China and N Korea launch joint economic zones

Projects follow Kim Jong Il’s visit to China last month, where he was urged to implement economic reforms.

North Korea China Economy
Little is known about plans for the development projects and what they will have to offer [EPA]

China and North Korea have formally started construction of two joint economic zones near their border, on the North Korean islands of Hwanggumpyong and Wihwa on the west, and the Rajin-Sonbong area on the east.

Ceremonies marking the start of the projects took place during consultations held in China’s northeastern provinces of Liaoning and Jilin from Tuesday to Thursday, the Chinese commerce ministry said in a statement on Thursday.

The sides agreed that the economic zones should be developed along “government-guided, enterprise-based and market-oriented” principles, the ministry said.

Present at the event were: Chen Deming, the Chinese commerce minister; Jang Song-thaek, the vice-chairman of North Korea’s powerful National Defence Commission and brother-in-law of the North’s leader Kim Jong Il; and various officials of the local district councils, it said.

The officials said the ceremony was held “in the historical period [following a recent visit to China by] Kim Jong Il … recording a new chapter in the history of the traditional DPRK-China friendship”, North Korea’s official KCNA news agency reported, also on Thursday.

DPRK refers to North Korea’s formal name, the Democratic People’s Republic of Korea.

Elusive projects

Little is known about plans for the development projects and what they will have to offer.

Both countries have divulged little information, save for the fact that the zones will improve freight transportation by opening up access to sea for China’s northeast provinces.

The Hwanggumpyong and Wihwa Islands on the Yalu River near the Chinese city of Dandong, have “favourable conditions for emerging a world trade and investment hub connecting Northeast Asia with Europe and North America,” officials said in their congratulatory remarks, KCNA reported.

“… it is linked with the DPRK, China and Russia bordering on the Tumen River and has [the] East Sea.

“Smooth progress in the joint development and operation of the zone would promote from a new angle the economic development, in not only the two countries but also Northeast Asia, and give affirmative effect on the global economic development,” they said.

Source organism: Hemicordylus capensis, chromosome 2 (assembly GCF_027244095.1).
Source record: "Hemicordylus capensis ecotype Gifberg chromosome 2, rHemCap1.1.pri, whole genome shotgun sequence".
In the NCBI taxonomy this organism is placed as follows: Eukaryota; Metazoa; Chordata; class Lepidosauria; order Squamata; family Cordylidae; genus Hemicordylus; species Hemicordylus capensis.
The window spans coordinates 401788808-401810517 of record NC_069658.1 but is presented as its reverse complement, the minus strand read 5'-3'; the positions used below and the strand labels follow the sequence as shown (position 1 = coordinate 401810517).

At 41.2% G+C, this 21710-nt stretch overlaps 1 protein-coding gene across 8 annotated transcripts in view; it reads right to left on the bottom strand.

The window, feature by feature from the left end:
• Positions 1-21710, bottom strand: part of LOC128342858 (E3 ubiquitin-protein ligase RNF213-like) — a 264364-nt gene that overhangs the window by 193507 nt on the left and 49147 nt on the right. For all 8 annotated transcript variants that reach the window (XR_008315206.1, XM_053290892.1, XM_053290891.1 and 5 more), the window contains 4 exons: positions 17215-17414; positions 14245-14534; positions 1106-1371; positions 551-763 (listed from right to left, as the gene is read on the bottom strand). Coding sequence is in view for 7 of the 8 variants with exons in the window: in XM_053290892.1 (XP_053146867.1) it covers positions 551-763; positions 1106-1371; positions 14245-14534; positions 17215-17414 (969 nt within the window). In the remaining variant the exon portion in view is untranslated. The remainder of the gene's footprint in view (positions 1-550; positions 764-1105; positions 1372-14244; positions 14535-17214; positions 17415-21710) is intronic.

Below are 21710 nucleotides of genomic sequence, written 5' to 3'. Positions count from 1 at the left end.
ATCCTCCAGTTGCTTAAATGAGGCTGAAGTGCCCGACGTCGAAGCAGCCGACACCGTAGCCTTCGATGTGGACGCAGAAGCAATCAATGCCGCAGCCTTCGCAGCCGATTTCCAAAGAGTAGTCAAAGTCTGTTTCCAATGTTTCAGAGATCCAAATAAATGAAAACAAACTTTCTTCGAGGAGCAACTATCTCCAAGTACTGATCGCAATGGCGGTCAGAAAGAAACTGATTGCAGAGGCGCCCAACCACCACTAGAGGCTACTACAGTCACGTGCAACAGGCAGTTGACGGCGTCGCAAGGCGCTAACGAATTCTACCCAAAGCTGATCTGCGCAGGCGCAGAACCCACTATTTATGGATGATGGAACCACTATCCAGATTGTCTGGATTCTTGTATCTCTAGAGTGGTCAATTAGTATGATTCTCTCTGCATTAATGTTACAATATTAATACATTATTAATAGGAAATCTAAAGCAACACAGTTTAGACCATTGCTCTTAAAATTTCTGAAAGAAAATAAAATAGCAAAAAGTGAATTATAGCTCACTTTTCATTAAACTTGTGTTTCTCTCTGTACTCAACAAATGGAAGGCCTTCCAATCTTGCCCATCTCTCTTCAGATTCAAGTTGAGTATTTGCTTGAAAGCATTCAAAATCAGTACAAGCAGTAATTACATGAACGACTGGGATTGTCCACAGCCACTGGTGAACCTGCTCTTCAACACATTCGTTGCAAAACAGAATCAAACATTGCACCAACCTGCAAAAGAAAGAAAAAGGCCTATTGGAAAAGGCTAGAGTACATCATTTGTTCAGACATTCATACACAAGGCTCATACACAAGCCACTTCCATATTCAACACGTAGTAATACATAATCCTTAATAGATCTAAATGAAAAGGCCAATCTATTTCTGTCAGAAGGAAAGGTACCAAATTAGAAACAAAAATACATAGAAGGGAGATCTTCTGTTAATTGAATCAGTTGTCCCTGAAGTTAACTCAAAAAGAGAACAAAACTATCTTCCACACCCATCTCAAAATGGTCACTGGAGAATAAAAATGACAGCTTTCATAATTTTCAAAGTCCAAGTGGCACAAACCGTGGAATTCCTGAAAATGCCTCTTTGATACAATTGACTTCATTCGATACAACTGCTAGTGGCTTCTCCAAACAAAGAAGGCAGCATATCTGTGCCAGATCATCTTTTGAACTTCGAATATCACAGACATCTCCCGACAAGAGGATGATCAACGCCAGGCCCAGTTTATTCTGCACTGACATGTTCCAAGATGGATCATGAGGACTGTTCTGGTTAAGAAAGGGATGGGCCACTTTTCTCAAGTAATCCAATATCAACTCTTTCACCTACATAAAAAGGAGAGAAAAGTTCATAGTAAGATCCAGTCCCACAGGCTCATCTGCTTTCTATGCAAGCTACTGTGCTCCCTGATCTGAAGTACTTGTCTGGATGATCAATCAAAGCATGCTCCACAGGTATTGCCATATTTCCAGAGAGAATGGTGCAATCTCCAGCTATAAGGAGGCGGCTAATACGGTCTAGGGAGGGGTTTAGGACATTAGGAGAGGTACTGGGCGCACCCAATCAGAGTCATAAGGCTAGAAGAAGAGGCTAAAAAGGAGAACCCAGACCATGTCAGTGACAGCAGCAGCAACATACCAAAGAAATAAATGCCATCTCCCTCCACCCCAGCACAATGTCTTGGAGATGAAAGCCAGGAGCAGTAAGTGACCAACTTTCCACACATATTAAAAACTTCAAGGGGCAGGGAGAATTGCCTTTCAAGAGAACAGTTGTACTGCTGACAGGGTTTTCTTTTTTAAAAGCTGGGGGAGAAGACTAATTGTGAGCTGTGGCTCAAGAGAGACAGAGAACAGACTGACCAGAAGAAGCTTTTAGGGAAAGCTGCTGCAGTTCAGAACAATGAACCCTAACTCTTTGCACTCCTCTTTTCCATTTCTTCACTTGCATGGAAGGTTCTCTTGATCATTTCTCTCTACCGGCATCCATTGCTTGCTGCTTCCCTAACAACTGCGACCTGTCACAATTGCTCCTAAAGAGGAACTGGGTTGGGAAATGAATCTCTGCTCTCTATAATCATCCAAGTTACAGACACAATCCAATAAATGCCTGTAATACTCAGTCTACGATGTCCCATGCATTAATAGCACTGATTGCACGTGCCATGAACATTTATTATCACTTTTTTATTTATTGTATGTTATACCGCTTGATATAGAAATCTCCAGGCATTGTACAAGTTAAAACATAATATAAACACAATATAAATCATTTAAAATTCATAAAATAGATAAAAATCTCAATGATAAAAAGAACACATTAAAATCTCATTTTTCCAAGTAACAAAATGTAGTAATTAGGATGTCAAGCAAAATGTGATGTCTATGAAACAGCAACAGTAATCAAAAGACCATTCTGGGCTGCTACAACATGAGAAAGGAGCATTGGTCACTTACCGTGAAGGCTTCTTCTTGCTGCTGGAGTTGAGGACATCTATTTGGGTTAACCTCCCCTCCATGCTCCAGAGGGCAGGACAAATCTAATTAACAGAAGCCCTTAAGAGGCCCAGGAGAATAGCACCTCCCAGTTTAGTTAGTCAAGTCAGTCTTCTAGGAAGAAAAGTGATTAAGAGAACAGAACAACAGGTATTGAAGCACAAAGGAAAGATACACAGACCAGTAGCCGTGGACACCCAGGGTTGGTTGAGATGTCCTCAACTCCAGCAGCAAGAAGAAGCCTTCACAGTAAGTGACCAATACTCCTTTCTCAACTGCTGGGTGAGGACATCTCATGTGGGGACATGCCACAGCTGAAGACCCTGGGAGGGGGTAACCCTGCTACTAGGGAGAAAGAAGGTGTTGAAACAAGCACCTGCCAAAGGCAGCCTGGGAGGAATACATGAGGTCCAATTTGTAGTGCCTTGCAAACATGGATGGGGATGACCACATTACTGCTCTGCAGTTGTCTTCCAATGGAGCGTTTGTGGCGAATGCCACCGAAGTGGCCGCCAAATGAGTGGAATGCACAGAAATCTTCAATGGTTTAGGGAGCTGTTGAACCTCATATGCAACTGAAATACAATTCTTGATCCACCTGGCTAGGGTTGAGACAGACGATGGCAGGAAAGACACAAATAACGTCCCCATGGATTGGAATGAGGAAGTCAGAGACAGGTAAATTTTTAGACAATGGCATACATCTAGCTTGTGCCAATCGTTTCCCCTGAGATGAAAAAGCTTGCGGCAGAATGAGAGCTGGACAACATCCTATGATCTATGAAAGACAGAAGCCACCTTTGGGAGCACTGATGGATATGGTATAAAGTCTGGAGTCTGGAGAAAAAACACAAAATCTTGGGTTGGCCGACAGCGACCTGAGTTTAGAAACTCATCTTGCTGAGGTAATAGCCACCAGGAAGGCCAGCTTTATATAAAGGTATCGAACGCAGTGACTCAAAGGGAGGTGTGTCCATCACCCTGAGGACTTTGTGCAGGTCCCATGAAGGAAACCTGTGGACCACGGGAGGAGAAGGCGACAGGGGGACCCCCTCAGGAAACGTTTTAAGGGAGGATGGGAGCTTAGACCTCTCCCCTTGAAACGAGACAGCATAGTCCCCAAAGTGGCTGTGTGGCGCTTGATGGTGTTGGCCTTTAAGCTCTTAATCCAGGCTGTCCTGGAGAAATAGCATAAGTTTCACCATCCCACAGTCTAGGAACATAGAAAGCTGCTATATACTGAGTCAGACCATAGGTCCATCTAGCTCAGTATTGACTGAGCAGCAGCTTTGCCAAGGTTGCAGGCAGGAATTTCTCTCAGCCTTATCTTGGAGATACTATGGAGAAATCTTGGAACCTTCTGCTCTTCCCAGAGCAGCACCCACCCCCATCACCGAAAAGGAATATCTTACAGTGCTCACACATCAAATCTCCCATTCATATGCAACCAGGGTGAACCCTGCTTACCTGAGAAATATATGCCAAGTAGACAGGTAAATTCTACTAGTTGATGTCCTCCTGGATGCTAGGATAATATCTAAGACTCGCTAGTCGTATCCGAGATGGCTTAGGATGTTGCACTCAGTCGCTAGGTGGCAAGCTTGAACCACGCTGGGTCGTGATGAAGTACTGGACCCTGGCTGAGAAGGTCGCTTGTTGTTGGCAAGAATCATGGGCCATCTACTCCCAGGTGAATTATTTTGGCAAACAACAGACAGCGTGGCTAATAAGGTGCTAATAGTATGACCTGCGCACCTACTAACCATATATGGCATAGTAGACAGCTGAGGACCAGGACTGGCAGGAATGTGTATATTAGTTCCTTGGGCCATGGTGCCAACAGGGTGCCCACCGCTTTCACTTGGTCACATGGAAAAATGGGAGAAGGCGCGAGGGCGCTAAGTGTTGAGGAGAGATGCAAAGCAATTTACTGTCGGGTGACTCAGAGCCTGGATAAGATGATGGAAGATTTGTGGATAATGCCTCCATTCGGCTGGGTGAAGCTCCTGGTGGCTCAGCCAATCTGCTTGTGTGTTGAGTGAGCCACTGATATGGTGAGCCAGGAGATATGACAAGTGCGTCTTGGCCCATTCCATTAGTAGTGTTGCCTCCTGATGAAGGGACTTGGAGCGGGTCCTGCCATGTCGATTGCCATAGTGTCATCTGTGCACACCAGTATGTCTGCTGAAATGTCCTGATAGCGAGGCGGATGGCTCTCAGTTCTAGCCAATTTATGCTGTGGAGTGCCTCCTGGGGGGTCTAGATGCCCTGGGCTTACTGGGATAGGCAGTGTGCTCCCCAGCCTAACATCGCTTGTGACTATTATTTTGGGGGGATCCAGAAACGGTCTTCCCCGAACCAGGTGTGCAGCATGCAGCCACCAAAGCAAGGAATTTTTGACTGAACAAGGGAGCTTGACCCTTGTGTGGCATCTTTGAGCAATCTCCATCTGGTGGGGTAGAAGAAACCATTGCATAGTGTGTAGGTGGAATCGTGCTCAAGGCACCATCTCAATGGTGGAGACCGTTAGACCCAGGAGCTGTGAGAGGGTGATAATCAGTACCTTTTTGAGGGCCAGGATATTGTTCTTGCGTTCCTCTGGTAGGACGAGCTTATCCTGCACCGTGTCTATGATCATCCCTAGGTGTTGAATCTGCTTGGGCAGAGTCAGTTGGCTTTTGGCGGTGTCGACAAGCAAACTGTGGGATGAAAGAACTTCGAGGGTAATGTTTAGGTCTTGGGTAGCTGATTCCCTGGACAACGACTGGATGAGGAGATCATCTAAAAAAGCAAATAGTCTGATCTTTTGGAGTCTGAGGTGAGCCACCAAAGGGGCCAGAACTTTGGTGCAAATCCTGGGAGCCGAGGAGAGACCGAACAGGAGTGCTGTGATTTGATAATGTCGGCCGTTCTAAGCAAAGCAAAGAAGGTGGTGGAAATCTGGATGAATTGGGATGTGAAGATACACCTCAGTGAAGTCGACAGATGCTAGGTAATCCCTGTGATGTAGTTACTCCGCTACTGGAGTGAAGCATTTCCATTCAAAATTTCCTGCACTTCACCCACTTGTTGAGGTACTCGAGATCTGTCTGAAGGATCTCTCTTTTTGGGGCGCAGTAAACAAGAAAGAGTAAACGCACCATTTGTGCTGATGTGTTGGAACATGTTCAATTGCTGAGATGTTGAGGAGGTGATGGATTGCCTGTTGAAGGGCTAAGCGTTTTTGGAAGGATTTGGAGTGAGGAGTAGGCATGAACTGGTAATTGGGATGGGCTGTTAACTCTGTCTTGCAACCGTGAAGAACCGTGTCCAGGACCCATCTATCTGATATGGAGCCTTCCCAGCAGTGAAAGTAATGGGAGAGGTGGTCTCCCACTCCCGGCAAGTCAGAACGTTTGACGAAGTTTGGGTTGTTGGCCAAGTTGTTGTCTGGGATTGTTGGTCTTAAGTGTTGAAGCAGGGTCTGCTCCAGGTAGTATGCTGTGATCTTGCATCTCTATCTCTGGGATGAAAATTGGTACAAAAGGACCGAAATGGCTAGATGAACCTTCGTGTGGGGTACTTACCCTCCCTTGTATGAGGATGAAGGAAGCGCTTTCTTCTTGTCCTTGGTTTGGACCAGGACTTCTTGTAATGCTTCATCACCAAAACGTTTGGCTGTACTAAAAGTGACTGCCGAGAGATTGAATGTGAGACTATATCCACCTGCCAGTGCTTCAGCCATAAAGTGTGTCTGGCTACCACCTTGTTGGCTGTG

KCNA said that the ceremony at the Rajin-Sonbong special economic zone, often abbreviated as “Rason”, broke ground for the construction of a road and a cement factory and saw the launch of Chinese domestic freight transportation via Rajin Port, and a private car tourism project as the first phase initiatives.

Rason, located near China’s northeastern Yanbian county, could bring “about a turn in freight transit transportation and tourism by speedily solving the issue of electricity and winding up the projects for modernization of Rajin Port and reconstruction of Rajin Port-Wonjong road through positive cooperation within this year,” the report said. 

Unclear prospects

The joint projects follow Kim’s visit to China last month, his third within a year, which was seen a sign of desperation for the reclusive North’s ailing economy.

Pyongyang has been hit by various UN sanctions, imposed after a May 2009 atomic test, in order to pressure it for a return to six-country nuclear talks.

China, the North’s closest and most crucial ally, has pressed Kim to adopt changes to revitalise his nation’s industry and agriculture, but is unclear how far he is willing to go.

Beijing has been careful to forestall the regime’s collapse, as it could unleash political chaos and send waves of refugees across its border.

At the same time, China has increased its investment in improving the economy in its northeastern provinces along the border shared with North Korea, looking for a way to access the sea on the Korean peninsula’s east, and allow transportation of goods.

North Korea has been attempting to follow the Chinese economic model, introducing various laws, tax breaks and special economic zones like the Rason, which was first established in 1991 to introduce foreign investment.

It attempted at a second special economic zone in the border city of Sinuiju, but the plan was abandoned after China arrested Yang Bin, the Dutch-Chinese businessman who was leading the project.

Source: Al Jazeera